Monitoring data collected by the company has shown that fish populations in Mount Hope Bay have collapsed. Populations of numerous species have declined to drastically low levels, including economically significant species such as winter flounder and tautog, as well as other species such as hogchoker and windowpane. Strict fishing restrictions on recreational and commercial fishing in Mount Hope Bay have been in place for many years, but the fishery has not recovered.
EPA scientists believe that the fishery decline began by the early 1970s, but accelerated dramatically after 1984. Brayton Point began operations in the 1960s with three open-cycle, or "once-through," cooling units. In July 1984, it converted a previously closed-cycle unit to open-cycle, increasing the plant's withdrawal of cooling water from the bay and discharge of heated water to the bay by about 45 percent. After that conversion, the already deteriorating fishery collapsed precipitously.
The permit is the result of six years of extensive study by EPA, DEP and DEM and other parties, including review of dozens of scientific reports about Mount Hope Bay and extensive analysis of technological alternatives for the power plant. EPA also evaluated the feasibility and expense of the technological improvements that will likely be needed to meet the permit conditions and the significance of the environmental improvements that would be provided.
After careful consideration of the extensive public comments and additional information submitted to the agencies, EPA and DEP concluded that the new permit's stringent limits are both necessary and sufficient to satisfy federal and state Clean Water Act laws requiring that:
- discharges of heat to the water be controlled adequately to assure the protection and propagation of a balanced, indigenous population of fish, shellfish and wildlife in Mount Hope Bay;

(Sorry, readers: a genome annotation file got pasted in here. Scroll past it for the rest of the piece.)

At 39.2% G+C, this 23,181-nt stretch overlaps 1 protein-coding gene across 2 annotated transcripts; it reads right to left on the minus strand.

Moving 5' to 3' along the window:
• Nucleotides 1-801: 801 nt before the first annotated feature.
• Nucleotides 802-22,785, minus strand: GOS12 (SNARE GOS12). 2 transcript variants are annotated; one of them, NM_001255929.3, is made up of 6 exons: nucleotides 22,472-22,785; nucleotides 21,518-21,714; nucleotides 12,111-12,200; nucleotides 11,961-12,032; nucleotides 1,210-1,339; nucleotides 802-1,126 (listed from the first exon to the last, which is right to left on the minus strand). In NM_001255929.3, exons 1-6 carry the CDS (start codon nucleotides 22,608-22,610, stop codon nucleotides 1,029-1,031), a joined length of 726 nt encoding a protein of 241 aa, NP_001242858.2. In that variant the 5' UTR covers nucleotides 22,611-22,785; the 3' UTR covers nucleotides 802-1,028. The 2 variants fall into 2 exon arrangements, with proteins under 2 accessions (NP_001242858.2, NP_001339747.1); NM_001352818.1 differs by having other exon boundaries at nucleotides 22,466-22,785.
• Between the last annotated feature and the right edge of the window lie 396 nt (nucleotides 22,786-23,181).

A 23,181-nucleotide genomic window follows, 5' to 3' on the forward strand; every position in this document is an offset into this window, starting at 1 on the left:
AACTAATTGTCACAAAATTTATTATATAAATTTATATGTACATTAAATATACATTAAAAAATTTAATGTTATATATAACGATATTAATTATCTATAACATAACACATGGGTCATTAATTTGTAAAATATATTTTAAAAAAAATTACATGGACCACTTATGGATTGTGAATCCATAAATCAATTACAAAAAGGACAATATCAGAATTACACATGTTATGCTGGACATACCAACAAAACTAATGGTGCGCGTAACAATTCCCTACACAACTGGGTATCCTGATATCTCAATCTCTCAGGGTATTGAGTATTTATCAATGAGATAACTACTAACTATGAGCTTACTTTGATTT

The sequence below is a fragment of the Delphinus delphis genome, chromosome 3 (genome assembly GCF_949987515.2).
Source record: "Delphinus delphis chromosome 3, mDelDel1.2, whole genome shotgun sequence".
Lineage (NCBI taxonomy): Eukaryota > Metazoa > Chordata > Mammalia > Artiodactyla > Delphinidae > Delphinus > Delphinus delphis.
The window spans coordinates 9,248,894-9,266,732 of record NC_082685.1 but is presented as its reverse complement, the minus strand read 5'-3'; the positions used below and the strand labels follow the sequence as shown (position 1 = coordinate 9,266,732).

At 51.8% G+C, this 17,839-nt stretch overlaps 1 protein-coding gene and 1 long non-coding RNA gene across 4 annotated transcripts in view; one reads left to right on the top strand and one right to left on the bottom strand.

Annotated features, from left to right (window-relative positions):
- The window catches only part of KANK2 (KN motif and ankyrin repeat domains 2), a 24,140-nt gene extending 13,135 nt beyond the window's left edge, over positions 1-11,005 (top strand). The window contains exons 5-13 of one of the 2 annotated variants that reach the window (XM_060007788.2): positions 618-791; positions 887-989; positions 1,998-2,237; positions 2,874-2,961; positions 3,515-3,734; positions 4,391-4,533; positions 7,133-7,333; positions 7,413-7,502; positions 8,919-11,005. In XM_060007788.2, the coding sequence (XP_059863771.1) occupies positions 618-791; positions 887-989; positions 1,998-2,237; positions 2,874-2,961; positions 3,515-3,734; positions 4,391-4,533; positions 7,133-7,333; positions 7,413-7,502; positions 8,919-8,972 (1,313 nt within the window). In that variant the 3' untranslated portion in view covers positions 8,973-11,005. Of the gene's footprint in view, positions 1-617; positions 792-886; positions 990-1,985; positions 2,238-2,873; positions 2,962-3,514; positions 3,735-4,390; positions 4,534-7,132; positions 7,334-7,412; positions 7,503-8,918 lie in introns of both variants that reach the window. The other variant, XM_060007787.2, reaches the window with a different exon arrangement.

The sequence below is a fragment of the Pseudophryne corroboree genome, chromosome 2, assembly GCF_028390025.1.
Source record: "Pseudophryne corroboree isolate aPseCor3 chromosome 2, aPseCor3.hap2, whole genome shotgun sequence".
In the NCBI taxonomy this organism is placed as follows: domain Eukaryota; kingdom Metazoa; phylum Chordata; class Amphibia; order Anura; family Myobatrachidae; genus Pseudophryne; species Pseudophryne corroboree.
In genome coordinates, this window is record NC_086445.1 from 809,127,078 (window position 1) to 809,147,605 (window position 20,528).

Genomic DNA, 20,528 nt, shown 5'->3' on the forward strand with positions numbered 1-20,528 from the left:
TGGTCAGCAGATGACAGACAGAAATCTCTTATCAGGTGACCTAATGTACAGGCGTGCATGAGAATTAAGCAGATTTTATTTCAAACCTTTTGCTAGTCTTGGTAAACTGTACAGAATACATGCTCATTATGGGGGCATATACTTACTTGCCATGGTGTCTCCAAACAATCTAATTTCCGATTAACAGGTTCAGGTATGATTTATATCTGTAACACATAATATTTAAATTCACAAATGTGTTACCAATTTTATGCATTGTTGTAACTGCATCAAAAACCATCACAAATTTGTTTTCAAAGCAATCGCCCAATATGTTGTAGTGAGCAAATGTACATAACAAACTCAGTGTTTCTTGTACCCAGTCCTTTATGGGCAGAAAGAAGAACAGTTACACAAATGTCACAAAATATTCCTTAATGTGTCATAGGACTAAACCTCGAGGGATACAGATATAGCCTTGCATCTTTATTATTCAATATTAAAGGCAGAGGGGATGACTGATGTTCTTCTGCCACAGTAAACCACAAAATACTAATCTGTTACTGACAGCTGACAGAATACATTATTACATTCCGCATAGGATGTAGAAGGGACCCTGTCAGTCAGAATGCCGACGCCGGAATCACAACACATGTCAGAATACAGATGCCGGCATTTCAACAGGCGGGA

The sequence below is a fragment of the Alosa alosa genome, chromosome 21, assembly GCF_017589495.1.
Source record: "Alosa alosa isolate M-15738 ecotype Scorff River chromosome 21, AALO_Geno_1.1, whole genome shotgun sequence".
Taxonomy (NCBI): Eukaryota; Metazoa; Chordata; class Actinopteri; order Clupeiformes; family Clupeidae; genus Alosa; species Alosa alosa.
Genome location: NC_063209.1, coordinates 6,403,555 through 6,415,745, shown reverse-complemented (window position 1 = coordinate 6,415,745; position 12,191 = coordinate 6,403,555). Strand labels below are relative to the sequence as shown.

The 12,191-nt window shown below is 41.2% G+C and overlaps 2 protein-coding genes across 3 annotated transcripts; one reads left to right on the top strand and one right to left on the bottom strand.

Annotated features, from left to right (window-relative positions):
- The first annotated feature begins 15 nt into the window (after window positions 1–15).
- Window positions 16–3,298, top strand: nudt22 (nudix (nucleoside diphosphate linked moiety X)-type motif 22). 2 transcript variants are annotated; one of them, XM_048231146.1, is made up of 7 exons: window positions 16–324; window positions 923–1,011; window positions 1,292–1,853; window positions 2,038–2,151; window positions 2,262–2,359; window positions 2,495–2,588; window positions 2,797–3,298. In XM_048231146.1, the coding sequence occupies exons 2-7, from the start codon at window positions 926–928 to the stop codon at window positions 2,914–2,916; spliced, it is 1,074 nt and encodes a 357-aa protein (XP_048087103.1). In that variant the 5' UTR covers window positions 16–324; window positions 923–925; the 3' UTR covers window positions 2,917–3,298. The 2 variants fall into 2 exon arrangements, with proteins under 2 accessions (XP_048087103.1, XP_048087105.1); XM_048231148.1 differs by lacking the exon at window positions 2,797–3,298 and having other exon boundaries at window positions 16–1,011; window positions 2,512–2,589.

- withdrawals of water for cooling be restricted in a manner that reflects, in the words of the Clean Water Act, the "Best Technology Available" for minimizing adverse environmental impacts; and
- discharges of metals, such as copper, and chemicals, such as chlorine, satisfy applicable water quality or treatment technology standards.
"Our studies found that the facility can comply with the new permit using well-established technology without significant adverse impacts on the local community, the region's energy supply or consumer electric rates," Varney said. "The cost of making these improvements should add no more than 6 to 18 cents a month to the average household electric bill. That's a worthwhile expense considering the importance of this threatened estuary."
Varney said the agencies considered the alternative permit limits suggested by the power plant, but concluded these limits would not adequately protect the public resources in question. The agencies also evaluated more stringent limits suggested by other commenters, but concluded they were not necessary to meet Clean Water Act standards.
The final permit includes some minor changes from the draft permit, most of them clarifications and modifications to procedures and requirements for monitoring and reporting. The changes were made in response to public comments.
The final permit and other key documents, including EPA's response to comments in which the agency summarizes and responds to all significant comments on the draft permit, will be available for review at the agency's web site at http://www.epa.gov/region1/braytonpoint, as well as the following locations:
EPA Office of Ecosystem Protection
1 Congress St.
Somerset Public Library
1464 County St.
Rogers Free Library
525 Hope St.